[8] The planetary ion escape from Mars near the planet is dominated by low-energy (<300 eV) H+, O+, and O2+ ions, which become energized as they move further down into the Martian-induced magnetotail tail [Lundin et al., 2008b; Nilsson et al., 2011]. A careful analysis of individual mass spectra [Lundin et al., 2009] shows that the CO2+ contribution to the low-energy (<300 eV) heavy ion outflow is ≤10%. A low CO2+ contribution to the outflow is also consistent with the ionosphere ion composition [e.g., Fox and Hac, 2009]. Figure 1 displays an overview plot of low-energy (<300 eV) O2+ fluxes and unit flow vectors projected onto the Mars Solar Oriented (MSO) XZ plane, each data point representing the average flux and flow respectively within a 500 × 500 km (XZ) quadratic column along Y. BS and IMB in the diagram indicate model positions of the bow shock and induced magnetosphere boundary near Mars [see, e.g., Lundin et al., 2008b]. To emphasize the north-south asymmetry and the general flux and flow morphology in the XZ plane, data projections over the planet (along Y) are removed. In the following discussion, we analyze how escape fluxes of O+, O2+, as well as the sum of both (∑O) vary with solar activity.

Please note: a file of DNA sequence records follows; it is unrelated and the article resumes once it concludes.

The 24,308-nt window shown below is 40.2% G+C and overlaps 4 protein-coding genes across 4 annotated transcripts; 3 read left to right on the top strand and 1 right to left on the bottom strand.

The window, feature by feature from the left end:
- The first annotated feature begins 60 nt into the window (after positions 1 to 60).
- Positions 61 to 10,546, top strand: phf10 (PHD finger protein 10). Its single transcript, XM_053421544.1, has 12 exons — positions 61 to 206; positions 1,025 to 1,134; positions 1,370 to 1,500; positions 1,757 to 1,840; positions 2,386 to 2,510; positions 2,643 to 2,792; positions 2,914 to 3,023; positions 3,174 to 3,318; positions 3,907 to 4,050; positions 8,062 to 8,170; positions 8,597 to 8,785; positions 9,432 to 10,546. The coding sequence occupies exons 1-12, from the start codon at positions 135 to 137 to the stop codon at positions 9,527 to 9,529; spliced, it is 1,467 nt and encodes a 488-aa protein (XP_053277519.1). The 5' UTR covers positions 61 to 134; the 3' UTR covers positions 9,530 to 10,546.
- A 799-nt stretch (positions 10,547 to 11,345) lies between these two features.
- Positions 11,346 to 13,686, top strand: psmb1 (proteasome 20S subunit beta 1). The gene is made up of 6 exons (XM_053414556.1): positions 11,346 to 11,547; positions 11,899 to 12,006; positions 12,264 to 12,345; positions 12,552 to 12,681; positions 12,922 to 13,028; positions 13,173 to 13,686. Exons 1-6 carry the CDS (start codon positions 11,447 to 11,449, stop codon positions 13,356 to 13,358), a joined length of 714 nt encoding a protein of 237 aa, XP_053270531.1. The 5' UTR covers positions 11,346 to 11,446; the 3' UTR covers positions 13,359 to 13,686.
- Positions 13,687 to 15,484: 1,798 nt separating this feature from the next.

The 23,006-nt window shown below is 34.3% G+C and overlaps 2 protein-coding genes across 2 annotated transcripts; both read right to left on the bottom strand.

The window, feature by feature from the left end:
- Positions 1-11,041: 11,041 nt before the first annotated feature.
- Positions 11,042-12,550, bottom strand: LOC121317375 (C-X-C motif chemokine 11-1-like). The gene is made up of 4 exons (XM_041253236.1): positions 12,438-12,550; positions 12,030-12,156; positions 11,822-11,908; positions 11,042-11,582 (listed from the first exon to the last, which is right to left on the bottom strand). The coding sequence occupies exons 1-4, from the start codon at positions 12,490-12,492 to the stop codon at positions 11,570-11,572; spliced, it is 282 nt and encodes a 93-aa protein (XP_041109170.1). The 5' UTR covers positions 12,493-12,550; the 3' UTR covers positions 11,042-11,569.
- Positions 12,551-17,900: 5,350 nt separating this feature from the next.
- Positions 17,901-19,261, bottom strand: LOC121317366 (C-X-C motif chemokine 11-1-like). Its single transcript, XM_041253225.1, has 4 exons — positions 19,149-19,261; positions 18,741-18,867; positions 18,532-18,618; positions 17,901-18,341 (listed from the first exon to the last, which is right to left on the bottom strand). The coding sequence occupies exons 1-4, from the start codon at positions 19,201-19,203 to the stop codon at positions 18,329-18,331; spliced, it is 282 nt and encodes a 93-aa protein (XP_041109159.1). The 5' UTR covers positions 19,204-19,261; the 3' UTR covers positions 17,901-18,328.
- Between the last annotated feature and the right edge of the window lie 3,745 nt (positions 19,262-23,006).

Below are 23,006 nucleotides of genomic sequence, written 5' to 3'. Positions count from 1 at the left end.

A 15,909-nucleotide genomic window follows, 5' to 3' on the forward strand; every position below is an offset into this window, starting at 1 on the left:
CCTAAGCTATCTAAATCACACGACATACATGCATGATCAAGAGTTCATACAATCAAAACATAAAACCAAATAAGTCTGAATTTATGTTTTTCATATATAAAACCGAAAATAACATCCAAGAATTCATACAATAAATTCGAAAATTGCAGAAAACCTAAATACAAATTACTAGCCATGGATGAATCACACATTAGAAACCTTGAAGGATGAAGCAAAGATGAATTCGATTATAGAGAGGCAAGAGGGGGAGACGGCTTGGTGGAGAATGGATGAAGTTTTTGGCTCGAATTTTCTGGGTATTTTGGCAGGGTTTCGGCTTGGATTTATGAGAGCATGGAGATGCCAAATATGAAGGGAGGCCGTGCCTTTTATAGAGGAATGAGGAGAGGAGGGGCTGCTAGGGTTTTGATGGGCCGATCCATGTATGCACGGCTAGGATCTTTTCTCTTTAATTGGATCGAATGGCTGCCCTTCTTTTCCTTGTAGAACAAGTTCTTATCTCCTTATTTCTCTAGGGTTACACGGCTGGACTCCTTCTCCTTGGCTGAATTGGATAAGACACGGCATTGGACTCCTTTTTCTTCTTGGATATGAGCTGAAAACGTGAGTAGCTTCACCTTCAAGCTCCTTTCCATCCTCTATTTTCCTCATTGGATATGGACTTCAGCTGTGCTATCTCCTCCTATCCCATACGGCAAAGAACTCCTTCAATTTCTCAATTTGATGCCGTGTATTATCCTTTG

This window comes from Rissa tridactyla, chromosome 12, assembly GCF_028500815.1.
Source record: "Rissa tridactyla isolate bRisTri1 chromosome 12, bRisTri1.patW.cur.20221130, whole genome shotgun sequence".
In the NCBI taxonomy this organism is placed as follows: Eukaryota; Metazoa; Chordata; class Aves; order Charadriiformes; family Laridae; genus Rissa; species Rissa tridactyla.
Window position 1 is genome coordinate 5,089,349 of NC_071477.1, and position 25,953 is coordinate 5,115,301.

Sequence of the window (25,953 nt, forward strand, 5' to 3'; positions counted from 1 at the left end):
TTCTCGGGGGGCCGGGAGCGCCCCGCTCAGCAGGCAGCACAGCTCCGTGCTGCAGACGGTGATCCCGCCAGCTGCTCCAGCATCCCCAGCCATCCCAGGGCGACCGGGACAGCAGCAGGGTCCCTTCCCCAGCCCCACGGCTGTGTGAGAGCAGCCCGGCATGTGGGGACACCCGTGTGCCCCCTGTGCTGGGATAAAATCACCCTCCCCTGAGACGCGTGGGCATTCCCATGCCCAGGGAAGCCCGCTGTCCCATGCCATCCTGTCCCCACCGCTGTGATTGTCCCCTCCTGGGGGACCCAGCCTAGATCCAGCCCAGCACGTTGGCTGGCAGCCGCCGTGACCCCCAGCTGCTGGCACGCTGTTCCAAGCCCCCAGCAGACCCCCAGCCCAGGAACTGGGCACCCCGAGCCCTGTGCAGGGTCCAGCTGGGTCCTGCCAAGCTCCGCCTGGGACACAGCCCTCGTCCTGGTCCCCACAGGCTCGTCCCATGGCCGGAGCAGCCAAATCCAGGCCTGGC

Figure 1.

Flux intensities (top) and unit flow vectors (bottom) of O2+ low-energy ions (<300 eV) near Mars, projected onto the Mars Solar Oriented (MSO) XZ system, X pointing toward the Sun and Z pointing toward Ecliptic North. BS and IMB indicate the position of the bow shock and induced magnetosphere boundary.

[9] Figure 2 displays a time series plot of the monthly averaged solar activity, F10.7* and Ri*, and the tail ∑O fluxes at Mars for the time period 2007–2013. Median (circles) and average (squares) tail ∑O ion fluxes are determined from seven time intervals when MEX accessed the induced magnetotail of Mars. (bottom) The number of consecutive data points in each time interval. Error bars, marking 25 and 75 percentiles of tail fluxes, demonstrate the high flux variability. The highest variability is found during solar minimum (2007–2009), the difference between average and median flux reaching a factor of ≈ 10. The four time interval histogram curves in the panel give the average tailward fluxes derived from the entire data set (about 0.4 million data formats).

Figure 2.